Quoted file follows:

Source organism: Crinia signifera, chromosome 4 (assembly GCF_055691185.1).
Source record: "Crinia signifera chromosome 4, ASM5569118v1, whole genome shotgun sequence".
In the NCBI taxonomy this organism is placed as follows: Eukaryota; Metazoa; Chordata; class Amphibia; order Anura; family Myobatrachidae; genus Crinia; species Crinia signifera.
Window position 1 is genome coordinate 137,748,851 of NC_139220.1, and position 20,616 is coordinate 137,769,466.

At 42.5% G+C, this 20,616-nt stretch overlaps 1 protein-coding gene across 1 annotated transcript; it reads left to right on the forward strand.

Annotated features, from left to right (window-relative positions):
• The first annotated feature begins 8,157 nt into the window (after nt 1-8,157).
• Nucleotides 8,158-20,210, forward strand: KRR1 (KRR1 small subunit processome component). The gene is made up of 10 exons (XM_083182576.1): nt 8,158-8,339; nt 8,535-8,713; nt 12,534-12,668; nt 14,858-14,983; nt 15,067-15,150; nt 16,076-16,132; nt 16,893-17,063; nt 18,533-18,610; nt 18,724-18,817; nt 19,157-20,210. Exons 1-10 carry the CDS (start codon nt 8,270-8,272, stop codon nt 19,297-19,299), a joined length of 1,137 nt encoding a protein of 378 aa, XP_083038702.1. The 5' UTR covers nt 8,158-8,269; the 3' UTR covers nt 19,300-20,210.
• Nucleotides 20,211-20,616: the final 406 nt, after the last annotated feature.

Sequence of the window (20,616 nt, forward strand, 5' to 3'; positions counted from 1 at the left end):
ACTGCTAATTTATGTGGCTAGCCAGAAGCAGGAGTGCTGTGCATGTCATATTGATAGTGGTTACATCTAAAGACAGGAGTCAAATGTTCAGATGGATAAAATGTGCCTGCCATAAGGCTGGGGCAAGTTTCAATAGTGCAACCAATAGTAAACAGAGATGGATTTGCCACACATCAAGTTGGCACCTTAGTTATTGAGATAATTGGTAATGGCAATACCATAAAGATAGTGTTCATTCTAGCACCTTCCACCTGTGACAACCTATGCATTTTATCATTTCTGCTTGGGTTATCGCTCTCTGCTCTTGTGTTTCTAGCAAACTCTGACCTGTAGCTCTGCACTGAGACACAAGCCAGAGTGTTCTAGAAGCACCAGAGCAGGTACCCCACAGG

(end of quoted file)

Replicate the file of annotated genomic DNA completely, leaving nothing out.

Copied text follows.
Source organism: Crinia signifera, chromosome 4 (assembly GCF_055691185.1).
Source record: "Crinia signifera chromosome 4, ASM5569118v1, whole genome shotgun sequence".
In the NCBI taxonomy this organism is placed as follows: Eukaryota; Metazoa; Chordata; class Amphibia; order Anura; family Myobatrachidae; genus Crinia; species Crinia signifera.
Window position 1 is genome coordinate 137,748,851 of NC_139220.1, and position 20,616 is coordinate 137,769,466.

At 42.5% G+C, this 20,616-nt stretch overlaps 1 protein-coding gene across 1 annotated transcript; it reads left to right on the forward strand.

Annotated features, from left to right (window-relative positions):
• The first annotated feature begins 8,157 nt into the window (after nt 1-8,157).
• Nucleotides 8,158-20,210, forward strand: KRR1 (KRR1 small subunit processome component). The gene is made up of 10 exons (XM_083182576.1): nt 8,158-8,339; nt 8,535-8,713; nt 12,534-12,668; nt 14,858-14,983; nt 15,067-15,150; nt 16,076-16,132; nt 16,893-17,063; nt 18,533-18,610; nt 18,724-18,817; nt 19,157-20,210. Exons 1-10 carry the CDS (start codon nt 8,270-8,272, stop codon nt 19,297-19,299), a joined length of 1,137 nt encoding a protein of 378 aa, XP_083038702.1. The 5' UTR covers nt 8,158-8,269; the 3' UTR covers nt 19,300-20,210.
• Nucleotides 20,211-20,616: the final 406 nt, after the last annotated feature.

Sequence of the window (20,616 nt, forward strand, 5' to 3'; positions counted from 1 at the left end):
ACTGCTAATTTATGTGGCTAGCCAGAAGCAGGAGTGCTGTGCATGTCATATTGATAGTGGTTACATCTAAAGACAGGAGTCAAATGTTCAGATGGATAAAATGTGCCTGCCATAAGGCTGGGGCAAGTTTCAATAGTGCAACCAATAGTAAACAGAGATGGATTTGCCACACATCAAGTTGGCACCTTAGTTATTGAGATAATTGGTAATGGCAATACCATAAAGATAGTGTTCATTCTAGCACCTTCCACCTGTGACAACCTATGCATTTTATCATTTCTGCTTGGGTTATCGCTCTCTGCTCTTGTGTTTCTAGCAAACTCTGACCTGTAGCTCTGCACTGAGACACAAGCCAGAGTGTTCTAGAAGCACCAGAGCAGGTACCCCACAGG